The aim of the coalition is to go beyond sectarian concerns and achieve integrity and professionalism on a national foundation – a clear rejection on Maliki's part of his former coalition partners, above all the Islamic Supreme Council in Iraq (SIIC).
His coalition, Maliki declared, sets out to represent all Iraqis who refuse to let themselves be guided by the "narrow-minded interests of individual ethnic groups or sects." He confirmed that he is prepared to nip in the bud any new attempts at fomenting sectarian strife and will resolutely stand up against any terrorism that results.
In the meantime, the State of Law bloc includes not only Maliki's own Dawa Party, but also 30 additional political groupings, and continues to grow. Iraq's communist party has joined, as have Sunni tribal leaders, the Iraqi-Arab Alliance, the Turkmen Islamic Union and the Feily Kurd bloc, just to name a few.
Political observers in Baghdad now anticipate a battle of wills between the State of Law coalition and the likewise newly founded Iraqi National Alliance (INA), which in principle comprises all the parties in the former Shiite Alliance, with the exception of Maliki's Dawa Party and augmented by a few Sunni "figureheads", as critics scoff.
Tug of war on new election law
The first sign of this power struggle is the tug of war regarding the new election law, which has been inciting fierce controversy for the past several weeks. The law provides for the number of parliamentary seats to be raised from 275 to 311, as each province should in future form a uniform electoral district and receive a number of seats in proportion to its population.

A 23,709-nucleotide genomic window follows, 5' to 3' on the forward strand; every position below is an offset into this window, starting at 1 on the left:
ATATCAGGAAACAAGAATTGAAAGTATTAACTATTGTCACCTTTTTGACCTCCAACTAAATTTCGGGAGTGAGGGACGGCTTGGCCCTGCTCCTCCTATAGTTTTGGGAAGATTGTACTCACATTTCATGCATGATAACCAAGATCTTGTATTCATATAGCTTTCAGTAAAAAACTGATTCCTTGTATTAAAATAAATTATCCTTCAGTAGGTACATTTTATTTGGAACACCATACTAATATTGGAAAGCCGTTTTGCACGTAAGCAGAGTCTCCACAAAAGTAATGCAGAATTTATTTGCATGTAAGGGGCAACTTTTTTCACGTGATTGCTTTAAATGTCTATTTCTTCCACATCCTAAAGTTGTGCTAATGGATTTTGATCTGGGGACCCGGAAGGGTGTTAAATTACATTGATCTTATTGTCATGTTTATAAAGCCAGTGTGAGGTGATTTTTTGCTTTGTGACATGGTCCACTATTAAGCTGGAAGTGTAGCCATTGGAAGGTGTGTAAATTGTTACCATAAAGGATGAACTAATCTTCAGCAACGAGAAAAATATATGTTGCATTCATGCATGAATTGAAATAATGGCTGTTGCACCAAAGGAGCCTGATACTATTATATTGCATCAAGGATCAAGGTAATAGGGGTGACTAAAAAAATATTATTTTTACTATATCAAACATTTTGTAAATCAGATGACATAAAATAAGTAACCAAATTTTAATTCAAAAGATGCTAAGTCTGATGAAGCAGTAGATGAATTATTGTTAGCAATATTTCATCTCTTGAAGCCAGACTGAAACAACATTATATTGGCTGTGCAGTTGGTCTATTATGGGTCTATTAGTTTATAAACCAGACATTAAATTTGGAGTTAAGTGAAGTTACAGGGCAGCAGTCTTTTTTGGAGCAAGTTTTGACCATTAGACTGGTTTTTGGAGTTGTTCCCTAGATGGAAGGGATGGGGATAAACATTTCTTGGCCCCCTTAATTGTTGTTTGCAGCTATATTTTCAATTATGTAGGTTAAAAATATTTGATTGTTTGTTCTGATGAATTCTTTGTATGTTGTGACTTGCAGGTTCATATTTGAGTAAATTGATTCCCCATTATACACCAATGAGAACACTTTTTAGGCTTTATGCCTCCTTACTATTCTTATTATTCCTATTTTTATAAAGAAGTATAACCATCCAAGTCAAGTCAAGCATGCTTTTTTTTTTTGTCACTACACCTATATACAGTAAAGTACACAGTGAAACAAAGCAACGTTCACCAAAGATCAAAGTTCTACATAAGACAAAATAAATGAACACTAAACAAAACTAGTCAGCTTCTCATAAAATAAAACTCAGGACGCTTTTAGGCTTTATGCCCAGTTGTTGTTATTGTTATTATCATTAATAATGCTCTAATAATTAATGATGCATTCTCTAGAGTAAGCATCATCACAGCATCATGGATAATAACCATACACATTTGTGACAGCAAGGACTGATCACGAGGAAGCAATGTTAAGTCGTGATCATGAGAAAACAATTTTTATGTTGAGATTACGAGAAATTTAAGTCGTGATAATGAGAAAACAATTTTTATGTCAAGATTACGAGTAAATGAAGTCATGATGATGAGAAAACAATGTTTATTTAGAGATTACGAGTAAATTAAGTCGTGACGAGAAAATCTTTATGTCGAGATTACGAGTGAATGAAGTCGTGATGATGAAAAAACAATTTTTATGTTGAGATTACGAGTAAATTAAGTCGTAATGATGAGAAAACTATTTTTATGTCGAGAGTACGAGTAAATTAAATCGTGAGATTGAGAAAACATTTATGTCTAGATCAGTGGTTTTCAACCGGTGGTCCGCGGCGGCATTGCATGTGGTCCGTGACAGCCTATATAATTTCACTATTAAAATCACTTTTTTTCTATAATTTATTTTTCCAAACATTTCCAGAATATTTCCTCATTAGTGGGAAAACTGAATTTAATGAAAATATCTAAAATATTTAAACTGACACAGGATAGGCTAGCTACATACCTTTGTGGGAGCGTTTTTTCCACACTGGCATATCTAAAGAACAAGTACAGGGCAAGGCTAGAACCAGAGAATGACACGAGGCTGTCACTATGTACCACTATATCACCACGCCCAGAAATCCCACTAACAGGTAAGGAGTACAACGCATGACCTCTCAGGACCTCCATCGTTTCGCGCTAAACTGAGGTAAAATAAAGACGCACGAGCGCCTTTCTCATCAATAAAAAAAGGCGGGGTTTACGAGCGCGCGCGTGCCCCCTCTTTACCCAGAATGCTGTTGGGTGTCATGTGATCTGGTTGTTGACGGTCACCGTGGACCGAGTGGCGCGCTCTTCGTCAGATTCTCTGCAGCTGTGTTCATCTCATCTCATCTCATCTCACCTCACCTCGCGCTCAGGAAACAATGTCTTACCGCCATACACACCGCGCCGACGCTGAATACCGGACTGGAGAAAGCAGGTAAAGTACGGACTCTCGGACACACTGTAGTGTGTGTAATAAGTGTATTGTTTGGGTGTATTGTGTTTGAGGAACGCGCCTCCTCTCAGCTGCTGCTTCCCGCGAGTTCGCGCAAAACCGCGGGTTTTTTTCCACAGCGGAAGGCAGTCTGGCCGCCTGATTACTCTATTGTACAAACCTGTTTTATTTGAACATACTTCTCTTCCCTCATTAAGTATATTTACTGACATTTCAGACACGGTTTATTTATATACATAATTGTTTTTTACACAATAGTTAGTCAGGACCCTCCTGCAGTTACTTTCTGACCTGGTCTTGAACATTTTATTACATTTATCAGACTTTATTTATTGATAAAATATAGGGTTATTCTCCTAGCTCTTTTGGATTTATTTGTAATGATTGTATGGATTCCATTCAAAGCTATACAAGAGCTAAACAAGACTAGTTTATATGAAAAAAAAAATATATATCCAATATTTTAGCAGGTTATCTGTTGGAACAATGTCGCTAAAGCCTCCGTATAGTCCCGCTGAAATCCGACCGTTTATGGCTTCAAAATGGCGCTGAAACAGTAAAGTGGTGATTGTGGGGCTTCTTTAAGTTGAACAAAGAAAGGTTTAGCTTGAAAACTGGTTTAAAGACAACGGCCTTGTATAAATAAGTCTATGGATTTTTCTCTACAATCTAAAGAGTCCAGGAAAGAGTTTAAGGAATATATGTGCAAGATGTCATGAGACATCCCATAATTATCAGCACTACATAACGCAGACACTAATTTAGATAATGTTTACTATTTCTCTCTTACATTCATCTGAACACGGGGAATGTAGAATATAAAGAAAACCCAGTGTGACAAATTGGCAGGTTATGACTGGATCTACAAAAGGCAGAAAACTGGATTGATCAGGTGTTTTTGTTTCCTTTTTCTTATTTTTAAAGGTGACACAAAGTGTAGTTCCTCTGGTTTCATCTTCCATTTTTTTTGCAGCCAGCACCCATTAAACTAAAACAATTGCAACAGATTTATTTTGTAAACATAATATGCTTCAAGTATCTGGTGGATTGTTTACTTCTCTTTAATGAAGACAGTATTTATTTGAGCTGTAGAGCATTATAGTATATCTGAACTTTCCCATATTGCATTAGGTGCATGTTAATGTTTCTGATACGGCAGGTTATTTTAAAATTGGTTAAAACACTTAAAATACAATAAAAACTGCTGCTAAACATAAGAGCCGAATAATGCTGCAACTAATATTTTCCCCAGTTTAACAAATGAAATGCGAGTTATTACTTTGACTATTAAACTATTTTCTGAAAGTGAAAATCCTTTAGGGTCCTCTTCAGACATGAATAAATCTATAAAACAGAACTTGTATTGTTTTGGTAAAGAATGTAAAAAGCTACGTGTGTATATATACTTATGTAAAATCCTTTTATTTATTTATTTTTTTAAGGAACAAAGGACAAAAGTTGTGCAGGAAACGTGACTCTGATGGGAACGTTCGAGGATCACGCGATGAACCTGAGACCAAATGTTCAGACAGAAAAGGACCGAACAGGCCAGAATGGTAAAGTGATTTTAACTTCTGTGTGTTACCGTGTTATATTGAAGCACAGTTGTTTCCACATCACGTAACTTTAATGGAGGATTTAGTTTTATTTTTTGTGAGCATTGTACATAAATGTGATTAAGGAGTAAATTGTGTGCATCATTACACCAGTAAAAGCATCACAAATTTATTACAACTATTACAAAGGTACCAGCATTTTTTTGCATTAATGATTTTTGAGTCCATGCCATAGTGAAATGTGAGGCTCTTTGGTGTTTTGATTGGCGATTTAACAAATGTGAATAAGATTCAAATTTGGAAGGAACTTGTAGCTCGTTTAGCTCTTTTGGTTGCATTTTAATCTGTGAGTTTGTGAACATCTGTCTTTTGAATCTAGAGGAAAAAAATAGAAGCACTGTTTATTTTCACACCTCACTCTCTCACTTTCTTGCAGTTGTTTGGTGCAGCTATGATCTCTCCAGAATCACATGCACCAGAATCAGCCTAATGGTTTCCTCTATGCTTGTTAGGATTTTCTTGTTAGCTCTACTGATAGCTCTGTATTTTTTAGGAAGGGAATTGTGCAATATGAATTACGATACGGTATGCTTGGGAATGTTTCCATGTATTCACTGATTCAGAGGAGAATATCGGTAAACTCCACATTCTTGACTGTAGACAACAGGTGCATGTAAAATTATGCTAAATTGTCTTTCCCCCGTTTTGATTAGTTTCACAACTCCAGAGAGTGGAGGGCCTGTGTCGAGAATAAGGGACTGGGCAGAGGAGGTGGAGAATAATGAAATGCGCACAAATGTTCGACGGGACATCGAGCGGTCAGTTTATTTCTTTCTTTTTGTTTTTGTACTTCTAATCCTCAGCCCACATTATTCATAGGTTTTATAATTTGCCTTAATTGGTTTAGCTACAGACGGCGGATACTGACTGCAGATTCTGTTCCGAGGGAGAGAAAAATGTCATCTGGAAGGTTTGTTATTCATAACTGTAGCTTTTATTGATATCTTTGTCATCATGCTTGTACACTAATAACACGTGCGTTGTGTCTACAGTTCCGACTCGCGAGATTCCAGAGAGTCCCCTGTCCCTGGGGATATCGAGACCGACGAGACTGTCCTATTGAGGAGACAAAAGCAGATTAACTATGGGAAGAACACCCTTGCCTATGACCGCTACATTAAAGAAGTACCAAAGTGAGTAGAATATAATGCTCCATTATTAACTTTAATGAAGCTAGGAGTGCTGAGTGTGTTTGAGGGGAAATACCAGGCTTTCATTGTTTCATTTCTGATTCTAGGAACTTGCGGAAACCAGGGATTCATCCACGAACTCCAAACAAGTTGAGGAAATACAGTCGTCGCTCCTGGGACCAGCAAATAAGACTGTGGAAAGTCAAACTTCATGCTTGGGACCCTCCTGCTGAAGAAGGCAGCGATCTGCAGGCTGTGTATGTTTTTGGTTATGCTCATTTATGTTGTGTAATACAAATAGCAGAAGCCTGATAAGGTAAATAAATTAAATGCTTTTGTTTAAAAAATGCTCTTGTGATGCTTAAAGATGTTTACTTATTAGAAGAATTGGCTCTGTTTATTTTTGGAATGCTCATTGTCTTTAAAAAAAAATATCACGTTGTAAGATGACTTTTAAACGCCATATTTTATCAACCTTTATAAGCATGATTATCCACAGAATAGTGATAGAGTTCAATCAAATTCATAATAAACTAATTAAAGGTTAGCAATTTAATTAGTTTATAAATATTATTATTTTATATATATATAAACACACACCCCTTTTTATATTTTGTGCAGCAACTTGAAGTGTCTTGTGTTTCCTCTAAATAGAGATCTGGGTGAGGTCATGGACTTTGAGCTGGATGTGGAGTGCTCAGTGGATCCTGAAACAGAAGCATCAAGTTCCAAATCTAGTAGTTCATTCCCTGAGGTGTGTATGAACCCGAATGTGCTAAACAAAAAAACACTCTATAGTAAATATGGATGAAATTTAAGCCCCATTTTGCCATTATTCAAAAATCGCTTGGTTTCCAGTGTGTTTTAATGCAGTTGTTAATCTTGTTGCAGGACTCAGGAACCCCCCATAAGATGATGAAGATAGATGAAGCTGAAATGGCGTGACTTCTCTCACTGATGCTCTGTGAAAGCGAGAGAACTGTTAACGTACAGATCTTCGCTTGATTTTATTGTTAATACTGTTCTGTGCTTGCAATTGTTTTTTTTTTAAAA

Up to now, the entire country has been considered a single electoral district. Maliki also wants to push through open lists for the national elections, like those implemented in the provincial elections in January. Voters would then choose both a person and a party, alliance or grouping.
Representatives from the INA are pleading to maintain the closed lists in the hope of garnering more votes with that scheme. Last Wednesday (21 October) parliament decided that the dispute should be arbitrated by the National Security Council and postponed voting on the new law until Sunday.
When parliament then convened in its chambers to vote, the two bombs exploded just metres away.
© Qantara.de 2009
Translated from the German by Jennifer Taylor
Birgit Svensson is part of the Weltreporter.net network and works as a freelance journalist for various German media outlets. She is currently based in Iraq.